'Why Can't We?'
I'm up to Lesson Number Four, which should come as something of a relief, as it concerns friendship. People often ask me how I avoid getting so depressed in writing about mass graves and mass death that I give up. There are two answers. One, which I've already mentioned, is baseball. (If the Red Sox can win the World Series, anything--literally anything--can be turned around.) But the other, far more reliable and durable route to emotional health is friendship. In 1993, when I went to Bosnia, I developed friendships with my fellow war correspondents that will last a lifetime. These friendships constitute a literal life support to me today. We were kids then--all in our 20s. Some of us have stayed in journalism. The Christian Science Monitor correspondent, the lone guy in the group, is now a hot shot New York Times correspondent. The then-contributor to Harper's Magazine, who is the bravest woman I know, spends most of her days reporting for The New York Times Magazine from Afghanistan and Iraq. But most of the rest of us have left full-time journalism. Time magazine's stringer in Bosnia went to University of San Francisco law school and is now a public defender in the Bronx. The ex-Newsweek stringer trains journalists in the developing world. The former Financial Times reporter writes books on conflict resolution and is the mother of three divine children. She made the mistake of making me the godmother of one this spring. And the ex-correspondent for the British Independent is expecting her second child and has just joined Human Rights Watch...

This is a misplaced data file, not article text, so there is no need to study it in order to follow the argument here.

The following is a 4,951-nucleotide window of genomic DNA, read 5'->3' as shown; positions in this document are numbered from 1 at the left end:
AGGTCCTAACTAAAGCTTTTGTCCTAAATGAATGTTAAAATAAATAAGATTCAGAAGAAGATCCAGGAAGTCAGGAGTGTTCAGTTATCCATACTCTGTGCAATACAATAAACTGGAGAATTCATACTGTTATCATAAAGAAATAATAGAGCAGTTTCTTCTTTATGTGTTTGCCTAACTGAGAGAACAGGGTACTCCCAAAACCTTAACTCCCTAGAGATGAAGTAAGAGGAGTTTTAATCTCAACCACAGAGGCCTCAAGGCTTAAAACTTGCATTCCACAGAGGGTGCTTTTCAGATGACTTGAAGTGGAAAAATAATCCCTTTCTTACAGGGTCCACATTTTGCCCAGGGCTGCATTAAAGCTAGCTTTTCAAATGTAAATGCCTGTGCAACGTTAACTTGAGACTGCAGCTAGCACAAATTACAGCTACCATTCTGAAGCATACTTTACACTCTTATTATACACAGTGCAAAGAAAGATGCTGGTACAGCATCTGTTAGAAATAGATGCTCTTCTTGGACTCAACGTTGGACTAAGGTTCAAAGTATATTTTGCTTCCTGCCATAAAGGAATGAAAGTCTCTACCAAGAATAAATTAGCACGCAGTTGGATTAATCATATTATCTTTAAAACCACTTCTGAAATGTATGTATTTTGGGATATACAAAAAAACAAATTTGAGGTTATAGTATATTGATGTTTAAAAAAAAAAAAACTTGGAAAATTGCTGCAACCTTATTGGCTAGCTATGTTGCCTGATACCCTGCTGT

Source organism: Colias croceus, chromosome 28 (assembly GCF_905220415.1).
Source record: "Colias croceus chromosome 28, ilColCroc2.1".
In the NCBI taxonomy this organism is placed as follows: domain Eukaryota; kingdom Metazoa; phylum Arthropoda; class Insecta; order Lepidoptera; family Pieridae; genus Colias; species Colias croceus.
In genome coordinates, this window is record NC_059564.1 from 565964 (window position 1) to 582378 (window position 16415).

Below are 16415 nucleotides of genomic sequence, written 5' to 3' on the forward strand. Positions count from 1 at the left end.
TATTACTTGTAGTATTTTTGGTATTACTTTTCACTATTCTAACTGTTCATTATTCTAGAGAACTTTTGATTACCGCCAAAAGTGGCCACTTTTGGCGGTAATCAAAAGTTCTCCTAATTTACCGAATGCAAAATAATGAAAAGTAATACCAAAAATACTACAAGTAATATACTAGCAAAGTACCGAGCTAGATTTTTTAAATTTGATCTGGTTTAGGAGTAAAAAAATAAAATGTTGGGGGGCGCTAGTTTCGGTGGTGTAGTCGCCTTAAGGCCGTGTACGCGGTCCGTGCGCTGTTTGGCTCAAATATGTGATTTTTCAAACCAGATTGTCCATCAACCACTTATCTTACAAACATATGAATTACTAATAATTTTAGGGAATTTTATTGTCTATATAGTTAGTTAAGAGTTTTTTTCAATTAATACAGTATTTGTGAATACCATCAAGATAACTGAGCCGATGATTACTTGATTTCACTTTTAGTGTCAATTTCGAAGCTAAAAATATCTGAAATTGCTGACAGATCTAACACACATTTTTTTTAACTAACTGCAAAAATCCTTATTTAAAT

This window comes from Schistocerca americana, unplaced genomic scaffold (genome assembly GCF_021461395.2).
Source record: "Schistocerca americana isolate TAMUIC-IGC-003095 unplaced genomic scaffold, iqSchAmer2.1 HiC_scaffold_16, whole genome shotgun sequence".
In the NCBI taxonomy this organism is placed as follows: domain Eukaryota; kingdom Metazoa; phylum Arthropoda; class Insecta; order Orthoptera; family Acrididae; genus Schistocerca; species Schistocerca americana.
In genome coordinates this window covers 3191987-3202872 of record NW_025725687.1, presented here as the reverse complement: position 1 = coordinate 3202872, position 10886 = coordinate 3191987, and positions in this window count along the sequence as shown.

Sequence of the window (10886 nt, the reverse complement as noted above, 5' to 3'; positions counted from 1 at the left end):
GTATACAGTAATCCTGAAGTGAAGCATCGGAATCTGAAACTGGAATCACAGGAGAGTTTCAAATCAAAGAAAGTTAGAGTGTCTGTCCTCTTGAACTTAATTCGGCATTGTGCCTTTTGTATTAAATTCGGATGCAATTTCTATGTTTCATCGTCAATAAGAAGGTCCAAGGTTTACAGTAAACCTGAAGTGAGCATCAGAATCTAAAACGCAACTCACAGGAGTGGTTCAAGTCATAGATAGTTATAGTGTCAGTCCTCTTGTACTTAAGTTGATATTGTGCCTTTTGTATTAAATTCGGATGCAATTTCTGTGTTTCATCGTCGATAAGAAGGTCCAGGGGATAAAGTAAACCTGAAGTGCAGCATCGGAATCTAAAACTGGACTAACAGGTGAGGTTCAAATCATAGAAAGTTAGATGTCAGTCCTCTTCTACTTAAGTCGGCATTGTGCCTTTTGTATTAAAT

During the Bosnia war, none of us could have predicted where we would end up. Nor that, twelve years later, we would still be drinking together, laughing our heads off together and nursing one another through personal disappointment and loss. Each of us in our own small way is trying to make the world a teeny-weeny bit better, but I can't think of the last time any of us has discussed war, justice or politics with one another. We discuss books, baseball and boys. We cry together when it is warranted, but mainly we laugh. My, how we laugh...
I'm not sure who among us developed what will sound like a pretty warped standard for love. But one among us asked of a man she was seeing, "If I had to become a refugee, could I do it with him?" In my friend's case, the guy flunked and was given the boot. But that question, that standard, has remained with me. If you lost your creature comforts, if Katrina struck your neighborhood, who could make you laugh, care for you, remain curious about you and retain your curiosity? Each of my family members and my closest friends passes this morbid but telling test with a resounding yes. Lesson Number Four, then, is that when it comes to fighting the good fight, there is no fuel like friendship.
And even a fleeting friendship can be transformative. I was reminded recently of Anna Ahmatova's 1957 long poem "Requiem 1935-1940," so I dug it up. In a prose section before the poem, entitled "Instead of a Preface," Ahmatova describes how she spent seventeen months waiting in long lines outside one of Stalin's prisons in order to visit a loved one. One day when she was standing in the visitors' line, she was recognized as the world-famous poet she was. A woman who was waiting beside her approached. Ahmatova recalled the encounter:
She asked me in a
Whisper (everyone spoke only in a whisper there):
"Can you describe this?"
And I answered: "Yes, I can."
Then something like a smile glided
Fleetingly over what had once been her face.
What a power each of us has to give voice to the voiceless, to offer warmth in the chill and to supply the taste of friendship to those who desperately need it.